Incretin hormones are intestinally derived hormones stimulating glucose-dependent insulin secretion in response to food intake. Incretin hormones play an important role in glucose homeostasis.
The first incretin hormone identified was gastric inhibitory polypeptide (GIP), which is also referred to as glucose-dependent insulinotropic polypeptide. In the early 1980s, glucagon-like peptide (GLP‑1) was discovered as a proglucagon cleavage product produced in intestinal L cells.
GLP-1 is an incretin hormone with multiple glucoregulatory actions, including enhancement of glucose-dependent insulin secretion, suppression of inappropriately elevated glucagon secretion, slowing of gastric emptying, and reduction of food intake and body weight. Postprandial secretion of GLP-1 is reduced in patients with type 2 diabetes, suggesting that the GLP-1 signaling pathway is an attractive therapeutic target. However, GLP-1 is rapidly degraded by the enzyme dipeptidyl peptidase-IV and has a relatively short half-life.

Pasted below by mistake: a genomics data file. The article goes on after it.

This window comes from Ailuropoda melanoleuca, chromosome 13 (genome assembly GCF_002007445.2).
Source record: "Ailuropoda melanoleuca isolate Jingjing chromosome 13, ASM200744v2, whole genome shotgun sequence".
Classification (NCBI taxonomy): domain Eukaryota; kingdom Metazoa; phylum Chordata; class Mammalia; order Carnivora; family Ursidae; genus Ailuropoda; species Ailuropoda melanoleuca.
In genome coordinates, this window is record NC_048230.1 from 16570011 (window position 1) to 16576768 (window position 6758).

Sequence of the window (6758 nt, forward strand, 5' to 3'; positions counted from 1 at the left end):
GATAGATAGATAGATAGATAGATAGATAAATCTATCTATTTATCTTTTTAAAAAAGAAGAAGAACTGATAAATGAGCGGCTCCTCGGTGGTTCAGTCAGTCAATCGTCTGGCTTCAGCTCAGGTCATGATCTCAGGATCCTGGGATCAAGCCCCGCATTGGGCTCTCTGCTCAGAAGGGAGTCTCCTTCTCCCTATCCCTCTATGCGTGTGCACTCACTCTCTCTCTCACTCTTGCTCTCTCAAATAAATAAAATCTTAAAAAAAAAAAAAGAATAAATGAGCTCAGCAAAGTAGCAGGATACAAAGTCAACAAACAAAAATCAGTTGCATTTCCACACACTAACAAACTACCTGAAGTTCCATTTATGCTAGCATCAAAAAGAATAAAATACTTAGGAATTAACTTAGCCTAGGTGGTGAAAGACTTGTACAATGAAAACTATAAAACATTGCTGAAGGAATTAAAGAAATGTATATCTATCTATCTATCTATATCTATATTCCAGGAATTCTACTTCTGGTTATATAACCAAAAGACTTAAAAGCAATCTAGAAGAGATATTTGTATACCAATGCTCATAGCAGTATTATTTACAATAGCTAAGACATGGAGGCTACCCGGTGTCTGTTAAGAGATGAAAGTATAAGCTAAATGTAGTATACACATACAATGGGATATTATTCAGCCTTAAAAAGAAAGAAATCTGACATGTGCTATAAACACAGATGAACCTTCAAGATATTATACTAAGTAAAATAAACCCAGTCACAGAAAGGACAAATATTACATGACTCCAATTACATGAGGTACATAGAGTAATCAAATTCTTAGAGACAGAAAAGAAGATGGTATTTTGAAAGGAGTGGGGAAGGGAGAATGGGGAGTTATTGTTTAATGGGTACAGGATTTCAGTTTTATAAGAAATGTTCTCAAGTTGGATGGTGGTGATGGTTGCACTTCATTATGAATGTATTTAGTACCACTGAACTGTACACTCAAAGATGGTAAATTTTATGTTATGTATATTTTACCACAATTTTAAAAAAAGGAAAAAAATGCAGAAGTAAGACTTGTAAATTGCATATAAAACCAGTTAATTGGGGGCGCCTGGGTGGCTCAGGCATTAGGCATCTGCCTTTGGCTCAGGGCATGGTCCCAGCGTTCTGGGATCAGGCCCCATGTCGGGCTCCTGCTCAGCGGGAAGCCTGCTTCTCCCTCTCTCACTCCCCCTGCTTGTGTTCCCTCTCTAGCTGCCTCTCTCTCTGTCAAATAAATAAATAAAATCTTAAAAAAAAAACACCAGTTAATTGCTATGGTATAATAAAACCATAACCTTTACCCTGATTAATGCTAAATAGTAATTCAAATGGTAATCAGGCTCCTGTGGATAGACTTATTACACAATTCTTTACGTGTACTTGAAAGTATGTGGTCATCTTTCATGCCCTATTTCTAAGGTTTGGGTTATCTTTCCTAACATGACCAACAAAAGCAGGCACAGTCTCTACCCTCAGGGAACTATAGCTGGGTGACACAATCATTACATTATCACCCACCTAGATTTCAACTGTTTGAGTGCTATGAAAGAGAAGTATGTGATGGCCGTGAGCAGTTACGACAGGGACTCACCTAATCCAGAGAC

The therapeutic potential of the GLP-1 pathway has led to the development of a class of compounds that share several glucoregulatory actions with GLP-1 but are resistant to dipeptidyl peptidase-IV degradation.
GLP-1 receptor agonists provide significant improvements in HbA1c, and this class of drugs also helps to decrease the risk of hypoglycaemia and promote weight loss. Individual GLP-1 receptor agonists have widely differing pharmacokinetic and pharmacodynamic profiles. Shorter-acting GLP-1 receptor agonists appear to have a marked effect on postprandial glucose levels, which is likely due to substantial slowing of gastric emptying, whereas longer-acting GLP-1 receptor agonists affect mainly fasting glucose and do not have any notable long term effect on gastric emptying.